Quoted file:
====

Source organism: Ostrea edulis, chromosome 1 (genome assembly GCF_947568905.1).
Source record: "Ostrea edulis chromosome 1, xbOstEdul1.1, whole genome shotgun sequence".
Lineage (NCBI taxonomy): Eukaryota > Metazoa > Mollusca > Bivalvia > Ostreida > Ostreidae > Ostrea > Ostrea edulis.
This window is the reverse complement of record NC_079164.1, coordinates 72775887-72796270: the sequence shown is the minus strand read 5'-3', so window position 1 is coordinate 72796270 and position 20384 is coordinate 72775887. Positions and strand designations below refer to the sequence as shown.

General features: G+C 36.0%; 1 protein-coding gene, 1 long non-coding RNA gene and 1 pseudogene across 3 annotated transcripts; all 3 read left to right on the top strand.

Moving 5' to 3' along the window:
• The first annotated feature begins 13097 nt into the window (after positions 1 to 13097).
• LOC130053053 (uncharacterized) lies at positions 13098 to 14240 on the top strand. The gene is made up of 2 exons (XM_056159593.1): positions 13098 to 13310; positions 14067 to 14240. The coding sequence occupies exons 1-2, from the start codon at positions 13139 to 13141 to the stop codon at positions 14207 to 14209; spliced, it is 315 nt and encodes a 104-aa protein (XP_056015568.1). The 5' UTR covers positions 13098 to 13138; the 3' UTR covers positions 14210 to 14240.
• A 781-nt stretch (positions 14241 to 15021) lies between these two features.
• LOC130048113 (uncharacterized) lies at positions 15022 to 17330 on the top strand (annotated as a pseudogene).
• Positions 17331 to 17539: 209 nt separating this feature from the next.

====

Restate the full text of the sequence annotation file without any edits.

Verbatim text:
Source organism: Ostrea edulis, chromosome 1 (genome assembly GCF_947568905.1).
Source record: "Ostrea edulis chromosome 1, xbOstEdul1.1, whole genome shotgun sequence".
Lineage (NCBI taxonomy): Eukaryota > Metazoa > Mollusca > Bivalvia > Ostreida > Ostreidae > Ostrea > Ostrea edulis.
This window is the reverse complement of record NC_079164.1, coordinates 72775887-72796270: the sequence shown is the minus strand read 5'-3', so window position 1 is coordinate 72796270 and position 20384 is coordinate 72775887. Positions and strand designations below refer to the sequence as shown.

General features: G+C 36.0%; 1 protein-coding gene, 1 long non-coding RNA gene and 1 pseudogene across 3 annotated transcripts; all 3 read left to right on the top strand.

Moving 5' to 3' along the window:
• The first annotated feature begins 13097 nt into the window (after positions 1 to 13097).
• LOC130053053 (uncharacterized) lies at positions 13098 to 14240 on the top strand. The gene is made up of 2 exons (XM_056159593.1): positions 13098 to 13310; positions 14067 to 14240. The coding sequence occupies exons 1-2, from the start codon at positions 13139 to 13141 to the stop codon at positions 14207 to 14209; spliced, it is 315 nt and encodes a 104-aa protein (XP_056015568.1). The 5' UTR covers positions 13098 to 13138; the 3' UTR covers positions 14210 to 14240.
• A 781-nt stretch (positions 14241 to 15021) lies between these two features.
• LOC130048113 (uncharacterized) lies at positions 15022 to 17330 on the top strand (annotated as a pseudogene).
• Positions 17331 to 17539: 209 nt separating this feature from the next.